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Children speaking up about crime, abuse: study
CHICAGO (Reuters) - Children are increasingly stepping forward and telling school officials, doctors and the police when they have been the victims of crime or abuse, U.S. researchers said on Monday.
A telephone survey of more than 4,500 U.S. children and teens done in 2008 found that nearly half who experienced violence, abuse or crime told someone at school, the police or a doctor or nurse.
That compares with 25 percent of cases in a similar study done in 1992, David Finkelhor of the University of New Hampshire and colleagues reported in the Archives of Pediatrics & Adolescent Medicine.
Finkelhor's team interviewed parents of children up to age 9 and children and teens age 10 to 17 whose parents agreed to the study. They asked questions about five types of victimization: conventional crime; maltreatment, such as physical assault or threats; abuse by peers and siblings; sexual abuse; and indirect exposure to violence such as witnessing abuse.
More than 58 percent of the children and teens said they had been personally victimized at least once in the past year. This included bullying but did not include witnessing crime, such as domestic assault.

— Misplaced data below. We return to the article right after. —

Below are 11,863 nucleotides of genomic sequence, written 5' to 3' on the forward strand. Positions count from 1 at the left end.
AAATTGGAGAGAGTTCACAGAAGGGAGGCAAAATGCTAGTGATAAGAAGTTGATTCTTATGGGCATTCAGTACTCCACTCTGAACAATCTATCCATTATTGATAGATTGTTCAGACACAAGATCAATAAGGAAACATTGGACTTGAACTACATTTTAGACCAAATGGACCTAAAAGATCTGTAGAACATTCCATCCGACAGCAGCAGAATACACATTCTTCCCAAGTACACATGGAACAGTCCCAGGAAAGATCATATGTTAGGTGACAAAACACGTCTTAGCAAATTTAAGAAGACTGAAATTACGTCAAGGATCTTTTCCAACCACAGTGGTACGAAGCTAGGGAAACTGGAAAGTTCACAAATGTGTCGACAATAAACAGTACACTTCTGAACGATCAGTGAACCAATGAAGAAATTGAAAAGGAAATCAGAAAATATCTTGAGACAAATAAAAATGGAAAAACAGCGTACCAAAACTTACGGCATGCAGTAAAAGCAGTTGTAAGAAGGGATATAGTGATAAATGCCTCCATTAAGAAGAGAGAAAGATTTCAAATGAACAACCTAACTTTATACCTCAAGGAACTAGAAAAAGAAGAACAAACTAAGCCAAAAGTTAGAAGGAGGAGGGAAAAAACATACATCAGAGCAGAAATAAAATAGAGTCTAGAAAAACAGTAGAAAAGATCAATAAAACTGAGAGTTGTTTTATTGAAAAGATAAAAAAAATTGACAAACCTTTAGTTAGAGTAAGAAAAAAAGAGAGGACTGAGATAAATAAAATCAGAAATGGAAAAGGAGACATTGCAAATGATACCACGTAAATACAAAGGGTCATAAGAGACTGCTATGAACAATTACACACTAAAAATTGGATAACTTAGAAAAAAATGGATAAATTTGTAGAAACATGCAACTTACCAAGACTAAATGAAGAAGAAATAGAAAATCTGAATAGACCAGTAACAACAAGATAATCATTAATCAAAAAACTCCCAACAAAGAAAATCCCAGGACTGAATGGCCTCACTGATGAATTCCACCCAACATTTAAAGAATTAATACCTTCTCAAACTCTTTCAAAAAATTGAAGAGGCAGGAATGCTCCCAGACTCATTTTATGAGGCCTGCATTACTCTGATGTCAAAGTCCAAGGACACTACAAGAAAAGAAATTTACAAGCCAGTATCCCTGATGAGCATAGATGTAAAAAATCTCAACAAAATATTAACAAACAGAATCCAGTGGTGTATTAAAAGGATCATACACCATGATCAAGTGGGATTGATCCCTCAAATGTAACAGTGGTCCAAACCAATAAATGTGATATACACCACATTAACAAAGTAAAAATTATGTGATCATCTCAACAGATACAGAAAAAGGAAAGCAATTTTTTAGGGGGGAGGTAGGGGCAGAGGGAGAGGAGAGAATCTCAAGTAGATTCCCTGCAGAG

Nearly 46 percent said they had informed authorities of the victimization. This was especially true of more serious problems.
For example, authorities had been told about 69 percent of the cases of sexual abuse by a known adult.
But children also spoke up about other problems, with 51.5 percent telling someone about emotional bullying, 48 percent telling someone about neglect and 47 percent telling authorities about a theft.
Most of the time (42 percent of cases), children told someone at school. Police were informed in 12.7 percent of cases and medical authorities were told in 1.8 percent.
This result "is understandable given how much time children and adolescents spend in school and interact with school professionals," the researchers wrote.
The findings represent an improvement and suggest years of public awareness efforts directing children to tell someone about crime and abuse have paid off.
But they also show that many children are still the victims of abuse, violence and neglect.
"That 58.3 percent of the children and adolescents in the study sample reported at least one direct victimization incident within the past year speaks to the enormity of the problem of victimization experienced by children and adolescents in our society," Drs. Andrea Gottsegen Asnes and John Leventhal of Yale University School of Medicine in Connecticut wrote in a commentary in the same journal.
They said recognizing the problem and intervening with mental health services may keep some of these children from suffering long-term health consequences of their abuse.
(Reporting by Julie Steenhuysen; Editing by Eric Beech)
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